I agree with you totally on keeping the waterfront every last inch of it that now belong to the City or even if some of it belongs to the Province. Once sold and built on you have lost control of it and eventually they would most probably become highrises. People need to have places to walk and enjoy nature, be it sea, lake woods ot mountains. Cities are becoming overcrowded, which is really laughable in a country that is so large as Canada. We fail badly when we overcrowd the southern part of our country and neglect the northern. Also we use our best farmland for buildings. Never thinking of the future. It seems that most of our politicians of every party and all level of Government lack foresight, and their eyes seem to be blinkered like horses that they only see dollar bills or grandiose surroundings.

 Sent: Monday, October 14, 2013 10:19 AM

To: Meed Ward, Marianne

Subject: RE: October 2013: Council poised to sell waterfront land; Region recommends removing homes in Beachway; changes to Fairview project, and more


Thank you for the update.

No to the sale of the Parkette Land. I expect the owners knew the land belonged to the city when they bought their property. It was their choice & money to fix the shoreline (aka future planning?). Shoreline property always has & always will be a prized ownership right & more power to someone who can own it outright but when you have an issue like this the city must retain ownership.

 Sent: Monday, October 14, 2013 10:29 AM To: Meed Ward, Marianne

Subject: Park land

I do not use this property and I don’t know who does but is it going to be bid on? What if someone else wants this property? Legally can this just be sold to the homeowners without others having a right to buy? I for one do not think any parkland should be sold.

Sent: Monday, October 14, 2013 10:31 AM

To: Goldring, Rick; Dennison, Jack Cc: Meed Ward, Marianne Subject: Water Front Property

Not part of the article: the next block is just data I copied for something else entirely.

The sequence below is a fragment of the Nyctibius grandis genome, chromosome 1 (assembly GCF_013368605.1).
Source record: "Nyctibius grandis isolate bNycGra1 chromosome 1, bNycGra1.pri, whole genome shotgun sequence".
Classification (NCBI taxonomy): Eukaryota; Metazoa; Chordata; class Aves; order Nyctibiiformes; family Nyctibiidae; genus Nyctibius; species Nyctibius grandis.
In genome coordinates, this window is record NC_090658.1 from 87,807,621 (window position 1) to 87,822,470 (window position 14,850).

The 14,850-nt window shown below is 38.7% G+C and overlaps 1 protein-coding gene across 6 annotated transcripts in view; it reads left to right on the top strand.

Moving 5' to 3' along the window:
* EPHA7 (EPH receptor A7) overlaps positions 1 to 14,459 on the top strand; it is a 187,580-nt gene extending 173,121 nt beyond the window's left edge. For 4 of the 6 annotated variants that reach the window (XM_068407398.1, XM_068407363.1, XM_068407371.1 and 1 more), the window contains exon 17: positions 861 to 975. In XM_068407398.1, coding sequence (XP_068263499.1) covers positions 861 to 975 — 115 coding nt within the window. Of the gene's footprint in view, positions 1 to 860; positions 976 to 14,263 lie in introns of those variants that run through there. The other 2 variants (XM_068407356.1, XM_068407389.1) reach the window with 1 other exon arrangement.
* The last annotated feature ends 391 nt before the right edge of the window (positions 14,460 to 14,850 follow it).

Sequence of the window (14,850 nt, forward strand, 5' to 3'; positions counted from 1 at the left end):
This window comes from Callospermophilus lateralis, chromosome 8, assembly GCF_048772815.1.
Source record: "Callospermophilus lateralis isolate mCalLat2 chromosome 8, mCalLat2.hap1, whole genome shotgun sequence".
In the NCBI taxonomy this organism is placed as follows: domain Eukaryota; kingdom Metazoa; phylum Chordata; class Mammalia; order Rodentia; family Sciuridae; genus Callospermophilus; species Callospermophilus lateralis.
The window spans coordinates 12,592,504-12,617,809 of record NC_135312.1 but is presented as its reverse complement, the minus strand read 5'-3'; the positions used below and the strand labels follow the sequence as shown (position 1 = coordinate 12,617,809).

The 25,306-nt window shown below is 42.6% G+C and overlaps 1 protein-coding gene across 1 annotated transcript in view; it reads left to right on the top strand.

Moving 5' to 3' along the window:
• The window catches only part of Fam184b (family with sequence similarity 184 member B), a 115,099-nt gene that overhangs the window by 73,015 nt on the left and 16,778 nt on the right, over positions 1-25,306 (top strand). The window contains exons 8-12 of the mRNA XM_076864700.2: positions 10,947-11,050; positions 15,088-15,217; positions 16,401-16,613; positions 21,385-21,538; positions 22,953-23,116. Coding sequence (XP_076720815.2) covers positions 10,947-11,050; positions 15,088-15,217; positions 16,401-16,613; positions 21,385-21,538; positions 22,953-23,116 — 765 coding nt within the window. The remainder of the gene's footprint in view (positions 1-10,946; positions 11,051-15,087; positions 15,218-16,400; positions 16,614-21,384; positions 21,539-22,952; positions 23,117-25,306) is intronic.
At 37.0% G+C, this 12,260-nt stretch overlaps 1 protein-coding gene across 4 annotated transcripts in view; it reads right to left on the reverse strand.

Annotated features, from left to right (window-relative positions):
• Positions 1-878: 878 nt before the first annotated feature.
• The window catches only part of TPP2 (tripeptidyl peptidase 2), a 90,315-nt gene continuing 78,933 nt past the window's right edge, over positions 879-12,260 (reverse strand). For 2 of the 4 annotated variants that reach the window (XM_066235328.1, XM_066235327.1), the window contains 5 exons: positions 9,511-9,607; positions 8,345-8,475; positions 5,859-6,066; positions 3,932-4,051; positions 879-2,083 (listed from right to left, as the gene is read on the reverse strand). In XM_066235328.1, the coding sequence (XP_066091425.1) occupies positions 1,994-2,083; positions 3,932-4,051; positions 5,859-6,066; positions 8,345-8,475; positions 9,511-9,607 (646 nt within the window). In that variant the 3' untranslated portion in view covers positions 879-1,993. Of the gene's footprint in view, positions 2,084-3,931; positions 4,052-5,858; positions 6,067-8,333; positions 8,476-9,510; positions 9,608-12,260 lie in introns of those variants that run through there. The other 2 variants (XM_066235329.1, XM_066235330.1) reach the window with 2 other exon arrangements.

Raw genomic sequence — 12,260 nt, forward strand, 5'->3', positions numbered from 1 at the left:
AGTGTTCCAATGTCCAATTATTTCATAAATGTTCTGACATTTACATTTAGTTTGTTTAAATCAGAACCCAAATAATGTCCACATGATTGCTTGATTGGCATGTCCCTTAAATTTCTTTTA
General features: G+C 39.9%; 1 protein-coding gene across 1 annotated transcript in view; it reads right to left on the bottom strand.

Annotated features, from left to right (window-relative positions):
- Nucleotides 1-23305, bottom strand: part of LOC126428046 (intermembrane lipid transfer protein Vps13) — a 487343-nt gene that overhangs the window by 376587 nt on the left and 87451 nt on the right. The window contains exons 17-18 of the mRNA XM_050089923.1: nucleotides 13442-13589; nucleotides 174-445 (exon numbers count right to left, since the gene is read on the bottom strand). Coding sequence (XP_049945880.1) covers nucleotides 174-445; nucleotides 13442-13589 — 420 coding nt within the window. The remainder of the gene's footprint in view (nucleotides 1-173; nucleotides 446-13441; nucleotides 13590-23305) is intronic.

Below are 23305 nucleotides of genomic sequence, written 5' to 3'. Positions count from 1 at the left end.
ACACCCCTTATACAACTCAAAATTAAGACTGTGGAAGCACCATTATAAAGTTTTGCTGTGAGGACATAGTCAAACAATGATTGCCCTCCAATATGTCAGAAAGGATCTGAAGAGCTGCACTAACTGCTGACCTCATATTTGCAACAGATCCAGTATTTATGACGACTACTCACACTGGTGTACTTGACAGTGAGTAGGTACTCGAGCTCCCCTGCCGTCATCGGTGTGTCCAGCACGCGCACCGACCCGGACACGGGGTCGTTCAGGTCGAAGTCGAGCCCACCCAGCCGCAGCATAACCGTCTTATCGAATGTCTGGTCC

Rick and Jack

Re The city’s Community Services Committee (which includes all members of City Council) voted 6-1 to sell the property to the three homeowners, and only retain the street ends at Market St. and St. Paul St. as “Windows to the Lake” for public use. This recommendation heads to council for final approval.

We should not be selling our public waterfront property to private interests, ever. I am quite surprised by this as we have limited public access and parks on Lake Ontario

Sent: Monday, October 14, 2013 10:55 AM

To: Dennison, Jack

Cc: Goldring, Rick

Subject: sale of public land on the lake


Please do NOT go ahead with this plan. To sell off public land instead of maintaining it as park is truly shameful behaviour. Surely the home owners were aware that this was public land when they purchased their lots. Sadly, this latest in a series of questionable decisions has just ensured that neither of you will receive my endorsement next time we go to the polls.

Sent: Monday, October 14, 2013 10:57 AM

To: Meed Ward, Marianne

Subject: Feed Back on Market/St Paul Land


I really appreciate the newsletter updates you send out. You have to be the most organized and informed Councillor.

I normally agree with you but your take on the retaining these lands I think is flawed. Why ?

My take:

• That area is relatively unknown for the majority of Burlington.

Agree – the area is known to the locals, and would be of the scale of a “local” parkette.

• There are other waterfront “windows” that are already available.

Agree – the goal here though is to facilitate a path. When land along the shoreline is subdivided, severed or otherwise redeveloped, the city can take 5% along the shore for a path (in both Planning Act and Official Plan). It may take a long time, but worth the effort.

• Why get into a protracted legal dispute with people who have already sunk money into protecting those lands, and who likely have the financial means to extend the battle?

I am very disappointed about talk of suing the city, however the legal case clearly stated that the homeowners built the seawall on public land, at their own risk. Further, there is some doubt whether any action could be taken 20 years after the fact. Sometimes this is what it takes to protect public lands.

• It’s unrealistic to anticipate a connected string of parks running along the lakeshore, behind the most desirable properties in Burlington.

See my note above, re “windows”

• I think the resources can be better spent improving the Beachway Park.

I see it as a both/and not an either/or – we have $9.8million in a dedicated fund for park development – more than enough for the $102,000 it would cost for the parkette. This is what the fund is there for! And lots left over for other parks, too.